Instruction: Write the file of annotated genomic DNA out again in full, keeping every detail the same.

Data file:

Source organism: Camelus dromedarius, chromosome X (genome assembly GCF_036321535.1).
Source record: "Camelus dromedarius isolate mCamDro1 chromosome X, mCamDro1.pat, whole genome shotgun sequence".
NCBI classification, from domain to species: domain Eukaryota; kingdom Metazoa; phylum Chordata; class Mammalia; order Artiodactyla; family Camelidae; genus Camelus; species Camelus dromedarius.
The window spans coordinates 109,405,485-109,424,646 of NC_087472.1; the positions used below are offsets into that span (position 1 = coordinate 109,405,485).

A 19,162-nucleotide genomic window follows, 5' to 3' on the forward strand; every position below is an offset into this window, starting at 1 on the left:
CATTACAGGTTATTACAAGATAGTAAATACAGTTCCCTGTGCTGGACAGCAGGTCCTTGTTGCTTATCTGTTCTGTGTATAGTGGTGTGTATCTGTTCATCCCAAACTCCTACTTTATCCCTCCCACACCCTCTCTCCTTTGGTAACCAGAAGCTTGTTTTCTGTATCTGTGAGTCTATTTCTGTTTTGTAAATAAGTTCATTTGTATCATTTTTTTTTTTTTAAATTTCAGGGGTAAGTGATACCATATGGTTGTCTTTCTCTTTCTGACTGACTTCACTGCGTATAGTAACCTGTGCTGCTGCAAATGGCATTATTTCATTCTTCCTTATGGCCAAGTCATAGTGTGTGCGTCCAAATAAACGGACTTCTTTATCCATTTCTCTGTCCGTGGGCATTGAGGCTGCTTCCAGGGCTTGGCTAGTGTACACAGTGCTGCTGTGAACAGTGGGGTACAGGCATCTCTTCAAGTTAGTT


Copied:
Source organism: Camelus dromedarius, chromosome X (genome assembly GCF_036321535.1).
Source record: "Camelus dromedarius isolate mCamDro1 chromosome X, mCamDro1.pat, whole genome shotgun sequence".
NCBI classification, from domain to species: domain Eukaryota; kingdom Metazoa; phylum Chordata; class Mammalia; order Artiodactyla; family Camelidae; genus Camelus; species Camelus dromedarius.
The window spans coordinates 109,405,485-109,424,646 of NC_087472.1; the positions used below are offsets into that span (position 1 = coordinate 109,405,485).

A 19,162-nucleotide genomic window follows, 5' to 3' on the forward strand; every position below is an offset into this window, starting at 1 on the left:
CATTACAGGTTATTACAAGATAGTAAATACAGTTCCCTGTGCTGGACAGCAGGTCCTTGTTGCTTATCTGTTCTGTGTATAGTGGTGTGTATCTGTTCATCCCAAACTCCTACTTTATCCCTCCCACACCCTCTCTCCTTTGGTAACCAGAAGCTTGTTTTCTGTATCTGTGAGTCTATTTCTGTTTTGTAAATAAGTTCATTTGTATCATTTTTTTTTTTTTAAATTTCAGGGGTAAGTGATACCATATGGTTGTCTTTCTCTTTCTGACTGACTTCACTGCGTATAGTAACCTGTGCTGCTGCAAATGGCATTATTTCATTCTTCCTTATGGCCAAGTCATAGTGTGTGCGTCCAAATAAACGGACTTCTTTATCCATTTCTCTGTCCGTGGGCATTGAGGCTGCTTCCAGGGCTTGGCTAGTGTACACAGTGCTGCTGTGAACAGTGGGGTACAGGCATCTCTTCAAGTTAGTT